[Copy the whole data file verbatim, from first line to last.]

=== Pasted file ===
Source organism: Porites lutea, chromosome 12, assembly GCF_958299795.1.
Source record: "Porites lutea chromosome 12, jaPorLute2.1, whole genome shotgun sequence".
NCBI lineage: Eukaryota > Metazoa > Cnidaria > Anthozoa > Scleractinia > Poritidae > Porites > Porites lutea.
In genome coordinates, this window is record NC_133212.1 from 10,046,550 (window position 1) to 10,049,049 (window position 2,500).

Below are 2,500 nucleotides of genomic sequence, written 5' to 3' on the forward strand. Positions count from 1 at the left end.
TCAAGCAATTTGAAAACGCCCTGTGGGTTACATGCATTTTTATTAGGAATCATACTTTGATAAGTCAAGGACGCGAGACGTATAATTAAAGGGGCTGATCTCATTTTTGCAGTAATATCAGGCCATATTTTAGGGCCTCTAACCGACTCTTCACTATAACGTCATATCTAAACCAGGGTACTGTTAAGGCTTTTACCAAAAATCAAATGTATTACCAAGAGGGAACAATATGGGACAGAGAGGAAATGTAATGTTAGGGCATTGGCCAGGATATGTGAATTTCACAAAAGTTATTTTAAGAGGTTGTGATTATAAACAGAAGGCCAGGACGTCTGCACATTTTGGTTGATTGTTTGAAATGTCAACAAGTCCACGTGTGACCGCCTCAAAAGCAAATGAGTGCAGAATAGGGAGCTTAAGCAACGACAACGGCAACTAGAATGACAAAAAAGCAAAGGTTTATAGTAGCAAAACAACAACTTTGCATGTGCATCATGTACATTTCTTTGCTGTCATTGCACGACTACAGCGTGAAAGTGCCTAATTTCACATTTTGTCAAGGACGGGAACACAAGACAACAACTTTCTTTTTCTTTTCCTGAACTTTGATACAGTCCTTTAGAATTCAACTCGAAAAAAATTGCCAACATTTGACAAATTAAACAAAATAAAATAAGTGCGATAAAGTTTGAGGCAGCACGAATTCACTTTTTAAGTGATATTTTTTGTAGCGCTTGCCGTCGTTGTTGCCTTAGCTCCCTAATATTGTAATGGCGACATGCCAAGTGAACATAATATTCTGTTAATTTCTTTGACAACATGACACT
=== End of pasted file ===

Source organism: Porites lutea, chromosome 12, assembly GCF_958299795.1.
Source record: "Porites lutea chromosome 12, jaPorLute2.1, whole genome shotgun sequence".
NCBI lineage: Eukaryota > Metazoa > Cnidaria > Anthozoa > Scleractinia > Poritidae > Porites > Porites lutea.
In genome coordinates, this window is record NC_133212.1 from 10,046,550 (window position 1) to 10,049,049 (window position 2,500).

Below are 2,500 nucleotides of genomic sequence, written 5' to 3' on the forward strand. Positions count from 1 at the left end.
TCAAGCAATTTGAAAACGCCCTGTGGGTTACATGCATTTTTATTAGGAATCATACTTTGATAAGTCAAGGACGCGAGACGTATAATTAAAGGGGCTGATCTCATTTTTGCAGTAATATCAGGCCATATTTTAGGGCCTCTAACCGACTCTTCACTATAACGTCATATCTAAACCAGGGTACTGTTAAGGCTTTTACCAAAAATCAAATGTATTACCAAGAGGGAACAATATGGGACAGAGAGGAAATGTAATGTTAGGGCATTGGCCAGGATATGTGAATTTCACAAAAGTTATTTTAAGAGGTTGTGATTATAAACAGAAGGCCAGGACGTCTGCACATTTTGGTTGATTGTTTGAAATGTCAACAAGTCCACGTGTGACCGCCTCAAAAGCAAATGAGTGCAGAATAGGGAGCTTAAGCAACGACAACGGCAACTAGAATGACAAAAAAGCAAAGGTTTATAGTAGCAAAACAACAACTTTGCATGTGCATCATGTACATTTCTTTGCTGTCATTGCACGACTACAGCGTGAAAGTGCCTAATTTCACATTTTGTCAAGGACGGGAACACAAGACAACAACTTTCTTTTTCTTTTCCTGAACTTTGATACAGTCCTTTAGAATTCAACTCGAAAAAAATTGCCAACATTTGACAAATTAAACAAAATAAAATAAGTGCGATAAAGTTTGAGGCAGCACGAATTCACTTTTTAAGTGATATTTTTTGTAGCGCTTGCCGTCGTTGTTGCCTTAGCTCCCTAATATTGTAATGGCGACATGCCAAGTGAACATAATATTCTGTTAATTTCTTTGACAACATGACACT